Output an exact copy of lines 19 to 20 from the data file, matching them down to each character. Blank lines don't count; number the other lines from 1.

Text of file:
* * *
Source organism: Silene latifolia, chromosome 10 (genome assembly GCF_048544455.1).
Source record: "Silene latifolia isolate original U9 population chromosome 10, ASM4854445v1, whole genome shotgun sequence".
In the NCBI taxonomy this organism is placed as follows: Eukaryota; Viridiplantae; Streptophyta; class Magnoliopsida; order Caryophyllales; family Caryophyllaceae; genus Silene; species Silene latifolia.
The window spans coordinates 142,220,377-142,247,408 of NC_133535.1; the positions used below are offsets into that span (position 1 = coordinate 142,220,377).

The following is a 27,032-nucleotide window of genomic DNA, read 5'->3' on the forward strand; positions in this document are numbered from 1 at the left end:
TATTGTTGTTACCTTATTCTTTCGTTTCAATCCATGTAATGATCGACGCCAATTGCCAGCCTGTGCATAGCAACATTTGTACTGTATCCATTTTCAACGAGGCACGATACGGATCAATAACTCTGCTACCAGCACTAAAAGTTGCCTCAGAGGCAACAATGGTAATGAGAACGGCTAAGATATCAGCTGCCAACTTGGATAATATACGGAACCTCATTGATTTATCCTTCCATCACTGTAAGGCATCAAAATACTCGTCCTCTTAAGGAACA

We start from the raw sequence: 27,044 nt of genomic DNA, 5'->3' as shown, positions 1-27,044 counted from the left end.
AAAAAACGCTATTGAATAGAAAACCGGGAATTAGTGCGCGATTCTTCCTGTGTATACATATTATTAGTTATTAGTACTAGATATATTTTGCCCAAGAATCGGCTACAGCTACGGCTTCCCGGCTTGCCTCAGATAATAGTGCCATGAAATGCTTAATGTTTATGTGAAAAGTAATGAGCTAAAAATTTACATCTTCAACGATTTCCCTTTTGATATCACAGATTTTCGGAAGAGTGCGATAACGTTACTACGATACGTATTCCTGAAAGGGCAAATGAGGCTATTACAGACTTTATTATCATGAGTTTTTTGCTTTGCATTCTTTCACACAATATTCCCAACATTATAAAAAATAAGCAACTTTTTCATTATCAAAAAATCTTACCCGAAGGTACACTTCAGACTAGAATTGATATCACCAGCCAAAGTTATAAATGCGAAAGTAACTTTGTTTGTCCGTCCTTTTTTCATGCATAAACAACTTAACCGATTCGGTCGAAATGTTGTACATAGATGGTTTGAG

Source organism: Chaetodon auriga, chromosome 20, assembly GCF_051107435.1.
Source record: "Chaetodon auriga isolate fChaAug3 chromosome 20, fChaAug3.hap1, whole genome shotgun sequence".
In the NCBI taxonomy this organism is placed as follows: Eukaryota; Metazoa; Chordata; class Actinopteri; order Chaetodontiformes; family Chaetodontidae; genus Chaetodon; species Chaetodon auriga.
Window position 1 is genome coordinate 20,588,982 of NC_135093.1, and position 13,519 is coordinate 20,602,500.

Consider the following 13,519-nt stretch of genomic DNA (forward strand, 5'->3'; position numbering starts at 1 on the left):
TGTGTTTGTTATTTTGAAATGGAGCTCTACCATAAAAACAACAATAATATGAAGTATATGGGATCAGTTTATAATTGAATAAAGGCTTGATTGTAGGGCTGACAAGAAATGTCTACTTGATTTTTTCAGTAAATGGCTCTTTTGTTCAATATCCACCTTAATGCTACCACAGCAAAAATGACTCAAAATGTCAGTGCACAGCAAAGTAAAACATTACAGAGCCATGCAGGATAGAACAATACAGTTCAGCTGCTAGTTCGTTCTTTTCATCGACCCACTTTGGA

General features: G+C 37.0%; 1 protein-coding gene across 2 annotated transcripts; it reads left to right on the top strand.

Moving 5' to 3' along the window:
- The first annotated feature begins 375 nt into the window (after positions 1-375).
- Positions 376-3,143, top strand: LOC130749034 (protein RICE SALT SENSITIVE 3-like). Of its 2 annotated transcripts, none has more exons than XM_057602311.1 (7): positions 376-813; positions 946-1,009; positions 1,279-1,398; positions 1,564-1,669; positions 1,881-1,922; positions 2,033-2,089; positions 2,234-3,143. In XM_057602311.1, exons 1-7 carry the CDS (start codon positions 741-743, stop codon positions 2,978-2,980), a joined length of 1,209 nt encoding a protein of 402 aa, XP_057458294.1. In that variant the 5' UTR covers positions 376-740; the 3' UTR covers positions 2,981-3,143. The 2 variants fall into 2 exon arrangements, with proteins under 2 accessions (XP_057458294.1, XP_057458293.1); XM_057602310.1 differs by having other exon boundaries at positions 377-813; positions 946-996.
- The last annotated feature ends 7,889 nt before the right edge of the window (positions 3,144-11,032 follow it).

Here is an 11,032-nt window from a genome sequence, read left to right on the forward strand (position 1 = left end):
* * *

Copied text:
- The last annotated feature ends 7,889 nt before the right edge of the window (positions 3,144-11,032 follow it).

Here is an 11,032-nt window from a genome sequence, read left to right on the forward strand (position 1 = left end):